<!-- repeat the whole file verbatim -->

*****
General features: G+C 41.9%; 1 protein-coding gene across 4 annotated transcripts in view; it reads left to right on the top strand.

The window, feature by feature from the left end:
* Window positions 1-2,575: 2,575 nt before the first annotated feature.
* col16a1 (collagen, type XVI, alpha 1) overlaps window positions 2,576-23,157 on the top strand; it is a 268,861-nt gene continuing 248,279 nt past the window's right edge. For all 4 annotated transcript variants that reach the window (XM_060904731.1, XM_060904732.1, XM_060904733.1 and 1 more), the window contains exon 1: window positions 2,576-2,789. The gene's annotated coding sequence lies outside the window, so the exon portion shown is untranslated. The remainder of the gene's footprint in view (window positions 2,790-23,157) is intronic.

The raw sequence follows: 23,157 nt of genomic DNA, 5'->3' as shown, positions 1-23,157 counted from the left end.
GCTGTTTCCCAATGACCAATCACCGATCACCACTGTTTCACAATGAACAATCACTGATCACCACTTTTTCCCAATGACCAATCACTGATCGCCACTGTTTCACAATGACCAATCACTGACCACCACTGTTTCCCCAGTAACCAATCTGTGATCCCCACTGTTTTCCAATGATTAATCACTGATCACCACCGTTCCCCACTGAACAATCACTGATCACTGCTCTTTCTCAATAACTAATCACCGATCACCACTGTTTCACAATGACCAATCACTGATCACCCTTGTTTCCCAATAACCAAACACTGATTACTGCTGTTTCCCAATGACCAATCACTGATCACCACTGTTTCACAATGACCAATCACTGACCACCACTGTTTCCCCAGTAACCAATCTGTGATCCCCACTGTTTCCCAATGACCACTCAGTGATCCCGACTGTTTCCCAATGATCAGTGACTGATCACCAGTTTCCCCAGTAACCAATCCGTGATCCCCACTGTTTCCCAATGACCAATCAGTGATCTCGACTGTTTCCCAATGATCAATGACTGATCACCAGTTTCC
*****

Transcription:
General features: G+C 41.9%; 1 protein-coding gene across 4 annotated transcripts in view; it reads left to right on the top strand.

The window, feature by feature from the left end:
* Window positions 1-2,575: 2,575 nt before the first annotated feature.
* col16a1 (collagen, type XVI, alpha 1) overlaps window positions 2,576-23,157 on the top strand; it is a 268,861-nt gene continuing 248,279 nt past the window's right edge. For all 4 annotated transcript variants that reach the window (XM_060904731.1, XM_060904732.1, XM_060904733.1 and 1 more), the window contains exon 1: window positions 2,576-2,789. The gene's annotated coding sequence lies outside the window, so the exon portion shown is untranslated. The remainder of the gene's footprint in view (window positions 2,790-23,157) is intronic.

The raw sequence follows: 23,157 nt of genomic DNA, 5'->3' as shown, positions 1-23,157 counted from the left end.
GCTGTTTCCCAATGACCAATCACCGATCACCACTGTTTCACAATGAACAATCACTGATCACCACTTTTTCCCAATGACCAATCACTGATCGCCACTGTTTCACAATGACCAATCACTGACCACCACTGTTTCCCCAGTAACCAATCTGTGATCCCCACTGTTTTCCAATGATTAATCACTGATCACCACCGTTCCCCACTGAACAATCACTGATCACTGCTCTTTCTCAATAACTAATCACCGATCACCACTGTTTCACAATGACCAATCACTGATCACCCTTGTTTCCCAATAACCAAACACTGATTACTGCTGTTTCCCAATGACCAATCACTGATCACCACTGTTTCACAATGACCAATCACTGACCACCACTGTTTCCCCAGTAACCAATCTGTGATCCCCACTGTTTCCCAATGACCACTCAGTGATCCCGACTGTTTCCCAATGATCAGTGACTGATCACCAGTTTCCCCAGTAACCAATCCGTGATCCCCACTGTTTCCCAATGACCAATCAGTGATCTCGACTGTTTCCCAATGATCAATGACTGATCACCAGTTTCC